Talk about an entrance! Into Beaver Harbor. After leaving Leland at 5:15 a.m., we have a lovely sail northwards. Ten hours later the winds pick up suddenly. Mark wants to bring in the foresail so I steer Speakeasy closer to the wind. Mark cannot completely roll in the sail. Ten feet are flogging. Every gust of wind make the sail react. We are able to lower the mainsail without a problem but the constant flaying of the foresail is unnerving.
Although I have studied the chart of Beaver Island, including the arial photo provided in Lakeland Boating’s Lake Michigan Ports ‘o Call (aka The Bible), finding the red buoy to go around is difficult for me. A building with a day-glow red roof makes it even harder to spot that red buoy. Mark yells, “Don’t aim for the roof, aim for the trees to the right of the roof.”
The gusts are fast and furious. The flapping, clapping noise of the sail is infuriating. I steer to reach the private marina with whom I had communicated before everything went haywire. Now Mark wants to anchor to fix the foresail, but I don’t have enough control and am afraid Speakeasy will run into an anchored boat.
As we pass the municipal marina, I see that the width of the slips is generous. We must dock here.
As I make my approach, several boaters miraculously appear on the dock. Roland (I learn his name later, of course) gestures for me to use my handheld to communicate, but I can not hear him. Besides holding it in one hand and trying to steer with only one hand is hopeless. I let it drop to the floor of the cockpit and watch Roland’s hand signals. He motions for me to come into a slip with starboard tie up. Mark quickly puts on stern and bow lines and gets a couple of fenders into place.
I approach the slip with one thought running in my brain: This is not the time to come in slowly. I must use power. I must overcome the wind and the waves with the diesel engine. No success. At the last instant, I put the boat into reverse and give it as much juice as I can. We veer off, missing the dock. The boat is like a wild bucking bronco.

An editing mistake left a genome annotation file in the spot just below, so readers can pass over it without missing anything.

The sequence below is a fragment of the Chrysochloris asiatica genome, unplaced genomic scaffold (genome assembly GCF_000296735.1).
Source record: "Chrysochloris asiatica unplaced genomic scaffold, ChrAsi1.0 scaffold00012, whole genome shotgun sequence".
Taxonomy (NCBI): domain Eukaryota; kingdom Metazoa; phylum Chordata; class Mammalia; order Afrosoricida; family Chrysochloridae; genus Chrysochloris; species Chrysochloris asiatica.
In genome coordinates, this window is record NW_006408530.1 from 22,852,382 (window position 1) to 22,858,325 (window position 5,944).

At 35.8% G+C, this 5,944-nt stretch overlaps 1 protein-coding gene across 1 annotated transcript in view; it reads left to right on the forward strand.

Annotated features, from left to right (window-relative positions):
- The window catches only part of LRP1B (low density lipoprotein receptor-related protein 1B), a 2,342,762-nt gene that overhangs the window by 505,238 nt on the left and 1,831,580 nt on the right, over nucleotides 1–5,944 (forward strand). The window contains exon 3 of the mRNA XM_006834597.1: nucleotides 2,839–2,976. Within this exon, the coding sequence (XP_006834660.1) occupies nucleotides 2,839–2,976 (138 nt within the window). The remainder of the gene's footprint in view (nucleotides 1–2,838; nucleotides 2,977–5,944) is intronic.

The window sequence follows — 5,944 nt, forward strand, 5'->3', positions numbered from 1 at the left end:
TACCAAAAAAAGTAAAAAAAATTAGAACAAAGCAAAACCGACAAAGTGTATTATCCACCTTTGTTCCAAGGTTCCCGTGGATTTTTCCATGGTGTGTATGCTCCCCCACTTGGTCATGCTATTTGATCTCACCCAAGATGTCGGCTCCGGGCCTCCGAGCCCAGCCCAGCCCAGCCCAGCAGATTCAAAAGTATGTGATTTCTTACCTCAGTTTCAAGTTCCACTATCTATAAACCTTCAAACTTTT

Now Mark takes over the helm. I move to the bow of the boat. People are yelling. I balance myself on the deck and grab the bowline. I know I must toss it to the man awaiting it. I must not let it fall into the water. If he cannot catch it and stop the boat, Speakeasy willl crash into the front of the dock.
“Throw the line,” this stranger yells. I hesitate, breathe deeply and throw the line. He catches it, snubs it on the cleat and Speakeasy is stopped in her tracks.
It’s over in an instant. Speakeasy has been reined in. The sail still thrashes out of control, but we are in a safe harbor. Two men jump on board to help us get the lines in the right places. Then when they leave, we reposition Speakeasy so we can get the electrical outlet cord into the dock outlet. We turn on the power. We sit down. We don’t do anything. The adrenalin burst subsides. We are exhausted, but safe and sound.
And the day had started so differently!
Let me set the scene. We awaken at 4 a.m. in Leland Harbor. We stumble over the gang plank to use the heads. I am startled to find the cleaner woman in the ladies’ room. “Now I know why these bathrooms are so clean,” I declare.
“I have to get an early start,” she responds. “I like to be finished by 5:00 a.m. It’s too busy to work in here at night.”
By almost 5 a.m., we are almost on our way. Mark makes coffee in the percolator. Then I turn off the LP, throw out the jacklines for future installation, and tidy up the salon.
I start the engine and have an overwhelming desire to make a blueberry run. Since I have already left our entrance fob in the Marina Building, I plan to knock on a window, but lo, and behold, Ms. Early Bird Cleaning Team of One opens the door as I approach. A sign. A veritable sign. I believe in signs when I’m sailing.
Blueberry dump accomplished, I head back to Speakeasy and take the helm. Mark releases the bow line. I hand the stern line to him as he jumps aboard. I turn the wheel to port and ease us out of our improvised slip. We motor around the boats -- giving the Hinkley a wide berth -- and leave the harbor (red light to port and green light to starboard.)
Hello, stars! Big Dipper, Small Dipper, Orion, and many more. Breathtaking. Light wind as we put up the main sail.
We sip our coffee and salute a new day!
Later I fix fresh blueberries raspberries and strawberries on a bed on Siwss Muesli and cover with Fresh Naturaly Yogurt. Health fiends have nothing on us.
We sail. Actually we motor. Light winds require it. Three hours after departure, we have a blueberry pie break. Delicious.
As soon as possible we kill the engine and sail. Mainsail and foresail. Five knots. No other boats. On course.
We wing and wing for hours. Then the winds die a bit. I want to watch the World Cup Finals. Surely we will be able to do that on Beaver Island so Mark turns on the engine.
At the same moment the wind increases forcefully.
We make it in and learn several hours later that The Netherlands has lost to Spain. Anti-climatic after our adventure.